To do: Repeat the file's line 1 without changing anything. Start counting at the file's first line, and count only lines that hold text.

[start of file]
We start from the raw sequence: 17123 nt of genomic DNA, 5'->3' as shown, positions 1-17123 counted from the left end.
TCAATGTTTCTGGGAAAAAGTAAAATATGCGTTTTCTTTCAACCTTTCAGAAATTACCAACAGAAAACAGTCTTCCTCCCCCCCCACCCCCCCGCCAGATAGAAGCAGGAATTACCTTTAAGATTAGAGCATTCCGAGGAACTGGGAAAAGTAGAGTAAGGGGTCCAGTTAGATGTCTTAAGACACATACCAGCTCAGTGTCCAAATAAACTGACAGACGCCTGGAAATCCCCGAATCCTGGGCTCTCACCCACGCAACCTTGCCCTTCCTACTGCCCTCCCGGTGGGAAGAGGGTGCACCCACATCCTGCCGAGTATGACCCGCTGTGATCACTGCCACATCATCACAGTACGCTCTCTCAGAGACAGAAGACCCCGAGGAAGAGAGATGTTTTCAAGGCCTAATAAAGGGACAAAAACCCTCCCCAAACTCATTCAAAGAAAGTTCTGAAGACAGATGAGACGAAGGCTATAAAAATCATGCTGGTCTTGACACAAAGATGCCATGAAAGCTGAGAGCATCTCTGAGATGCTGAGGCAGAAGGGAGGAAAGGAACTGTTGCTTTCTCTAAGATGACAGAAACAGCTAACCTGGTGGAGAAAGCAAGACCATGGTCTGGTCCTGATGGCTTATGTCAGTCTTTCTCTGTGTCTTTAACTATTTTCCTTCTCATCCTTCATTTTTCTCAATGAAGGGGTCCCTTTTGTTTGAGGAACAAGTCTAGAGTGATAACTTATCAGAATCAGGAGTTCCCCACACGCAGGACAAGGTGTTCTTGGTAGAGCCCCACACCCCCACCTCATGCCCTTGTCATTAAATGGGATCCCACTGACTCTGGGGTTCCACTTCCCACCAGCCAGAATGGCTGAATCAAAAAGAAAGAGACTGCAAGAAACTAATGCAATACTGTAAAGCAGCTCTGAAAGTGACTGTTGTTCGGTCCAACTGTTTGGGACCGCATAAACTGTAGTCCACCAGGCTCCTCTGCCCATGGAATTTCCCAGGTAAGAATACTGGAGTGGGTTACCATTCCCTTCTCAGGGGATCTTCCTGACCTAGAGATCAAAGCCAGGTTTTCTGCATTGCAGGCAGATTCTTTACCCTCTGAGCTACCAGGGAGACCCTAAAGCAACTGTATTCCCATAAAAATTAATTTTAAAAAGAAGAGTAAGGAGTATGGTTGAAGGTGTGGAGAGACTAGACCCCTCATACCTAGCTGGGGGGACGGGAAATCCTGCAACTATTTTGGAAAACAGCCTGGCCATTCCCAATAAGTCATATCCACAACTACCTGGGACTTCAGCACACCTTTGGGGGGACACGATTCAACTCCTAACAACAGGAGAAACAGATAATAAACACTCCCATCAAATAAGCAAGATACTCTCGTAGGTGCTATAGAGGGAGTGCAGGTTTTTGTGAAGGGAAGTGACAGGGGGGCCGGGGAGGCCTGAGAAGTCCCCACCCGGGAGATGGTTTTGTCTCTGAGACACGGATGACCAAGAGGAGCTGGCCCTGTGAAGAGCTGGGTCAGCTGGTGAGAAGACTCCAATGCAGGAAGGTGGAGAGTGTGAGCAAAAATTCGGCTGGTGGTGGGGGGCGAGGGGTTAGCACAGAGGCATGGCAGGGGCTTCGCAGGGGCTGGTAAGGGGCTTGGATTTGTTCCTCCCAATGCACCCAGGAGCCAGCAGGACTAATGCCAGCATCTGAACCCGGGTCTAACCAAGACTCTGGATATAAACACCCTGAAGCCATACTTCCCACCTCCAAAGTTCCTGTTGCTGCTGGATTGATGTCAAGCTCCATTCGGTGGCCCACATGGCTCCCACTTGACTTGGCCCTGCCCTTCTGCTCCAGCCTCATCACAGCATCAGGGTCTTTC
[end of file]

We start from the raw sequence: 17123 nt of genomic DNA, 5'->3' as shown, positions 1-17123 counted from the left end.